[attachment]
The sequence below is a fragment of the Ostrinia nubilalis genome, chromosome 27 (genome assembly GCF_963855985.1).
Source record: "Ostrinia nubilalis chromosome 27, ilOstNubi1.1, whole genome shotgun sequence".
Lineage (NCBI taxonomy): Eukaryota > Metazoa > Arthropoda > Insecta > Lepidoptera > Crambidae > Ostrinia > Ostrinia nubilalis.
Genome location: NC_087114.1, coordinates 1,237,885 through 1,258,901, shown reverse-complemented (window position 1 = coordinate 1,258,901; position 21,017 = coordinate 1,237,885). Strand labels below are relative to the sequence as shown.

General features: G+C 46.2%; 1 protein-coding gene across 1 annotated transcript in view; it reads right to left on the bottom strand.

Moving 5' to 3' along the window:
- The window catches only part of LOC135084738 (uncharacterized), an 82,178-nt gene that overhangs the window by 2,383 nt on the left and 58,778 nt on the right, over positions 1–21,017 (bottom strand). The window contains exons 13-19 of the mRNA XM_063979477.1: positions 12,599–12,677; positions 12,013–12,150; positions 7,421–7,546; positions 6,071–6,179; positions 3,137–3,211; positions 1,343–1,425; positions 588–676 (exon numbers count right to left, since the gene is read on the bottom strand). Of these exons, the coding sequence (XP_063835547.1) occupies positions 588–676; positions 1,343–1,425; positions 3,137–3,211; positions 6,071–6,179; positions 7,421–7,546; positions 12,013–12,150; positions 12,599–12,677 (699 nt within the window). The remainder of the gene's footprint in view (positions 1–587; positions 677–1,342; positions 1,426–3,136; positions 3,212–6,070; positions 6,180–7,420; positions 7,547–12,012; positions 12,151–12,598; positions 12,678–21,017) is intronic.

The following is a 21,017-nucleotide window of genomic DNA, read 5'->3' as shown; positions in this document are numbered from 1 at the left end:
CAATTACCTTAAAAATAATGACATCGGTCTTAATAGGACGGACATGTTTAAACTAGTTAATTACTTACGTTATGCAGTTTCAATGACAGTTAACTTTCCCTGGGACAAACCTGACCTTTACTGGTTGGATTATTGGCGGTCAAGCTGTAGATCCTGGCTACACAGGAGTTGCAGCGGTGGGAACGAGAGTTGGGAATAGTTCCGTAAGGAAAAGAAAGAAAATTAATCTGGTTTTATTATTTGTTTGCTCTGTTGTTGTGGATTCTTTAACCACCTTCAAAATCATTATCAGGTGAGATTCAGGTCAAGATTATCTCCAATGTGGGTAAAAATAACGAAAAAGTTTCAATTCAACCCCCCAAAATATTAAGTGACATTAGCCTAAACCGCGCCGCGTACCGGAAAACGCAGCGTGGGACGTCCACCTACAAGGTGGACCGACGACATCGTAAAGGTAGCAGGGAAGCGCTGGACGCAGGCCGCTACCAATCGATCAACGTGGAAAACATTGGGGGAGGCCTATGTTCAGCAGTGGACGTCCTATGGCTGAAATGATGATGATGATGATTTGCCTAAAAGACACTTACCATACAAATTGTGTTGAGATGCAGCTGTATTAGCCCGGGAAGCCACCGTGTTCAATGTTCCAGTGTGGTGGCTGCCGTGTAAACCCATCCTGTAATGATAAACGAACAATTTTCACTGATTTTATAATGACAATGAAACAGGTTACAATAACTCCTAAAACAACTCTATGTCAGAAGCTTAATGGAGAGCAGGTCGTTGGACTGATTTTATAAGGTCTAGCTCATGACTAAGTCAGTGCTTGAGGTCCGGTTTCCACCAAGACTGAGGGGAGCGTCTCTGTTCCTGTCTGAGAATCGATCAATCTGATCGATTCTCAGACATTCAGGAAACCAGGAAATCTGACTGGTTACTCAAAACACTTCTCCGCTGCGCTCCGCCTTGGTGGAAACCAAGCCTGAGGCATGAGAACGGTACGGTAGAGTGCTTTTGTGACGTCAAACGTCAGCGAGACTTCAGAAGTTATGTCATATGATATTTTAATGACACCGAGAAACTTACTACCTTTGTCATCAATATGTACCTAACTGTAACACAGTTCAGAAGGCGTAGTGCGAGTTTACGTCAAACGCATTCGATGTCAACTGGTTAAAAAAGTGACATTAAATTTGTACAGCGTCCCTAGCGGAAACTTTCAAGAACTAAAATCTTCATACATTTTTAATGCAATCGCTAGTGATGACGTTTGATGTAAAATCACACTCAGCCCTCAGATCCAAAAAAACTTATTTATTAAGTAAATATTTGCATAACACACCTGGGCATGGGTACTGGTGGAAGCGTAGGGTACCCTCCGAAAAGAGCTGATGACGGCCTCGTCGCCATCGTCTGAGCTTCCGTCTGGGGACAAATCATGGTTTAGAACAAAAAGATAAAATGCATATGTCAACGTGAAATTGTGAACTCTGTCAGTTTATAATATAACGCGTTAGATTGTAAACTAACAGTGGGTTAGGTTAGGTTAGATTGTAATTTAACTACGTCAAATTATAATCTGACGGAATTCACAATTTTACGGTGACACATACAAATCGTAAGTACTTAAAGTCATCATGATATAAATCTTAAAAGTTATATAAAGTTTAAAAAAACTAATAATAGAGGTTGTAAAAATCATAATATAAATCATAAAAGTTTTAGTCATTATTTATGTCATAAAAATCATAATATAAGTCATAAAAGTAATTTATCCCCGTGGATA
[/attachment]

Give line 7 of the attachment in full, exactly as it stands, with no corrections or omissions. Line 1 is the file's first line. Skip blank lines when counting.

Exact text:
- The window catches only part of LOC135084738 (uncharacterized), an 82,178-nt gene that overhangs the window by 2,383 nt on the left and 58,778 nt on the right, over positions 1–21,017 (bottom strand). The window contains exons 13-19 of the mRNA XM_063979477.1: positions 12,599–12,677; positions 12,013–12,150; positions 7,421–7,546; positions 6,071–6,179; positions 3,137–3,211; positions 1,343–1,425; positions 588–676 (exon numbers count right to left, since the gene is read on the bottom strand). Of these exons, the coding sequence (XP_063835547.1) occupies positions 588–676; positions 1,343–1,425; positions 3,137–3,211; positions 6,071–6,179; positions 7,421–7,546; positions 12,013–12,150; positions 12,599–12,677 (699 nt within the window). The remainder of the gene's footprint in view (positions 1–587; positions 677–1,342; positions 1,426–3,136; positions 3,212–6,070; positions 6,180–7,420; positions 7,547–12,012; positions 12,151–12,598; positions 12,678–21,017) is intronic.